As the Indian rupee dipped further, Indian expatriates had a field day on Monday and remittances to the subcontinent went up.
However, as more and more expats from the subcontinent rush to send their money home, the million dirham question is: should non-resident Indians (NRIs) wait a bit more before wiring the money home on the anticipation of the rupee falling further or should they strike while the iron is hot?
Sudhir Kumar Shetty, Chief Operating Officer, Global Operations, UAE Exchange, told Emirates Business: "There has been an increase in the volume of remittances ever since the Indian rupee started dipping last week. The volumes were at their peak yesterday. However, today, due to some corporate selling of dollars in the market, we saw a short reversal in rupee depreciation. This again could be temporary. The business volumes increase when rupee is going south.
"The rupee is under severe pressure due to various factors and shall continue as long as the Indian central bank [Reserve Bank of India] is comfortable with the pattern of movement. In other words steep moves [southward] are always intervened in the market by the central bank to arrest volatility."
Danish Chotani, a senior private banker, said: "The Indian rupee has been the third-worst performer in the past 12 months among the 10 most-traded Asian currencies, with a 22 per cent loss, as the worsening world economy spurred global funds to dump local stocks. South Korea's won and Indonesia's rupiah have declined more.
"I expect the Indian rupee to remain weak in the medium term. Furthermore, remittances should remain high and consistent in the coming months. Even though the Indian central bank is expected to intervene in the currency market following the recent sharp declines in the rupee, the effects would only be temporary in the shorter term."
The second question that the expatriates face is that once they have wired the money home, do they let it lie in the bank or should they invest it and grow their money. And if they decide to invest then what would be the ideal place to invest in today's volatile market.
KV Shamsudheen, Director, Barjeel Geojit Securities, said: "Where people invest right now depends on their risk-taking abilities. If they can't afford to take any risks at all then my advice to them would be that bank deposits are their best bet. But if they are willing to take risks then there are a lot of places they can invest in India right now. These are mutual funds, stocks and real estate."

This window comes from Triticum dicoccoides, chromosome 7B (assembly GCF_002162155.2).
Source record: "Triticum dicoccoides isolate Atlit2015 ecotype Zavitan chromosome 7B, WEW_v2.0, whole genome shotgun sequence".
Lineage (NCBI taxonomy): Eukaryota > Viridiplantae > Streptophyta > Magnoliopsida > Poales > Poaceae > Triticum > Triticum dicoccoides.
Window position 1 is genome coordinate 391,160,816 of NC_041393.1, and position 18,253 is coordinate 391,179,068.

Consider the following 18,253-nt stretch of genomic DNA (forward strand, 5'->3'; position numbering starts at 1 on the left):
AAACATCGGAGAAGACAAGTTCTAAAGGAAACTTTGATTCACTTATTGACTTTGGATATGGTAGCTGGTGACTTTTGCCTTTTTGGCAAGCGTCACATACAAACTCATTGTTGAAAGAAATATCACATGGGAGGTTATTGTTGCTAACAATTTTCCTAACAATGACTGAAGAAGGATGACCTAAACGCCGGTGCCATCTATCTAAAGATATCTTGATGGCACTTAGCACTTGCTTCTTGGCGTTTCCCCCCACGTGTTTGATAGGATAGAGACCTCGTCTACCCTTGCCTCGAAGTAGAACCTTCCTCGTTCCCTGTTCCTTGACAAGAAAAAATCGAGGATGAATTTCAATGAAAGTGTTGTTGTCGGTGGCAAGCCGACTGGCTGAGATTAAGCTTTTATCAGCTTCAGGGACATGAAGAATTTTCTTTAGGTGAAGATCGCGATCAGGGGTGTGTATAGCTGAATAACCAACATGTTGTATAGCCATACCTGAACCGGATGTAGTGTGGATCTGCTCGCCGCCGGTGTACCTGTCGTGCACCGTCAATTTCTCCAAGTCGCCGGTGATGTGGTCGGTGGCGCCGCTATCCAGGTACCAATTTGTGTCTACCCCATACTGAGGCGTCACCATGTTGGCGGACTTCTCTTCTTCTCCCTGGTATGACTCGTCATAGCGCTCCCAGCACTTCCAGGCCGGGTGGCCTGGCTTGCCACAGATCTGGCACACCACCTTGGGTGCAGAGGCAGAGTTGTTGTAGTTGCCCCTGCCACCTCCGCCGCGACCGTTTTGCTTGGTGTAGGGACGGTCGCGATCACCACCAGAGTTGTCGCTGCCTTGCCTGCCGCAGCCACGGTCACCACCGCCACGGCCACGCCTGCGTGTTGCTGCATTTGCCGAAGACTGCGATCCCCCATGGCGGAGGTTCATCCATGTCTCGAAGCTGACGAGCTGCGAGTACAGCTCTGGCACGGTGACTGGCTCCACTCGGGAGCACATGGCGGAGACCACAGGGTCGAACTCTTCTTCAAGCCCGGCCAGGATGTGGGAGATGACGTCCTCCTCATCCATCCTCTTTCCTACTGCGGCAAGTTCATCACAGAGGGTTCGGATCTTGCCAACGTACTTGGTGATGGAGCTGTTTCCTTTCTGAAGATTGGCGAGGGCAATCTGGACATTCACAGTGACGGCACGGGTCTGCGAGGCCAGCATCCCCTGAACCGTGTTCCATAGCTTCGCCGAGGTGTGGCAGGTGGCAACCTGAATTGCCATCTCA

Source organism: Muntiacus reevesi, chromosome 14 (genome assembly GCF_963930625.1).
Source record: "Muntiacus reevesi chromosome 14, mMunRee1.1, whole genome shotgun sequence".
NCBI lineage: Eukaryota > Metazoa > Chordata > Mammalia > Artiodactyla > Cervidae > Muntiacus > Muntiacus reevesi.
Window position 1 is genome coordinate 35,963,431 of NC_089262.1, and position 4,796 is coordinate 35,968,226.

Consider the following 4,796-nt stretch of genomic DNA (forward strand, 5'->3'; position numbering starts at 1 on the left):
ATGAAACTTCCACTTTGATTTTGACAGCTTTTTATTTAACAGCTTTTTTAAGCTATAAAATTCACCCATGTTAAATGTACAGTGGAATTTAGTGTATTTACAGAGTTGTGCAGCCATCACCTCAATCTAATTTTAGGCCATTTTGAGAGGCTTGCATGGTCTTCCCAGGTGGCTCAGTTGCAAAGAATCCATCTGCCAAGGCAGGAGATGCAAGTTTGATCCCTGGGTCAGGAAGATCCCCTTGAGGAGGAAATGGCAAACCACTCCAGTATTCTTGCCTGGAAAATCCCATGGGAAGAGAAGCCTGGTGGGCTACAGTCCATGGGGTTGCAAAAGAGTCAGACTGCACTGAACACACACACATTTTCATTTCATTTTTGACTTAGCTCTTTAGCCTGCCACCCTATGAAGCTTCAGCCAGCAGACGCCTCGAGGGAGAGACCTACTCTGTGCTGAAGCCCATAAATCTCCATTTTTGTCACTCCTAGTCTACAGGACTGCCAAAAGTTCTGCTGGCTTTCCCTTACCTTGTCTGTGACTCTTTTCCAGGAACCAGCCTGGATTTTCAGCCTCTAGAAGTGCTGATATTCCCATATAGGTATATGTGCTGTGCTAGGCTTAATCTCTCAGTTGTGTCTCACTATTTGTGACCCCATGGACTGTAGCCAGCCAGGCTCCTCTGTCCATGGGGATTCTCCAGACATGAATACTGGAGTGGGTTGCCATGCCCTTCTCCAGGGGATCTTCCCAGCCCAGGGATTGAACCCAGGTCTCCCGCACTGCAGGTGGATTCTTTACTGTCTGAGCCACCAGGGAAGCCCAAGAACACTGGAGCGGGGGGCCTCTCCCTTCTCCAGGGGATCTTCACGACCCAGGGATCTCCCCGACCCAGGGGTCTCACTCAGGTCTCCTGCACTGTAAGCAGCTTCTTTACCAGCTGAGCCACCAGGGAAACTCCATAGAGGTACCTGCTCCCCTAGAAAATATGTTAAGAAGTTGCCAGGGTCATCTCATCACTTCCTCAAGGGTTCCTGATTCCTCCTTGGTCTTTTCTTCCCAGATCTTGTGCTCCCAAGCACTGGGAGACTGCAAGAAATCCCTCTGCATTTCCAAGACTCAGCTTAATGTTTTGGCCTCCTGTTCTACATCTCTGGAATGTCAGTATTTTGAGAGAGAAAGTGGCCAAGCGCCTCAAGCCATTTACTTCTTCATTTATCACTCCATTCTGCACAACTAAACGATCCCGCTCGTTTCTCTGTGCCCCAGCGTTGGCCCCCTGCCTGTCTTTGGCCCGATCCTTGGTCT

Chotani said: "Current interest rates for NRO accountholders are very attractive. I am of the opinion that one should maintain a time deposit until other investment opportunities are created within capital markets or other diversified asset classes. Also, I would certainly look at a combination of security and liquidity in any investment as a prerequisite in the current economic down cycle, and of course, real estate. As long as you are an end user, real estate will always be an attractive asset class."
Talking about investment opportunities in the Indian stock market, Chotani said: "I expect some element of stability and value by the third quarter, concentrating in areas such as consumer staples, healthcare, education and information technology."
But what about the traditional safe haven gold, which has always found favour with Indians?
Chotani said: "The direction of gold prices is a reflection of the current state of international equity markets. Currently regarded as a safe haven I would expect that any stability/change in outlook in global markets will drive gold prices lower."
Shamsudheen said: "Gold bullion is always a good idea but right now gold has already gone up quite a bit. Even though some people say it will go down further and some say it will rise, there is no way to predict where it will go.
"The laws of investments are simple – the higher the risk, the higher the return. So it all depends on the individual's ability to face the risk and also on the asset base they have," he added.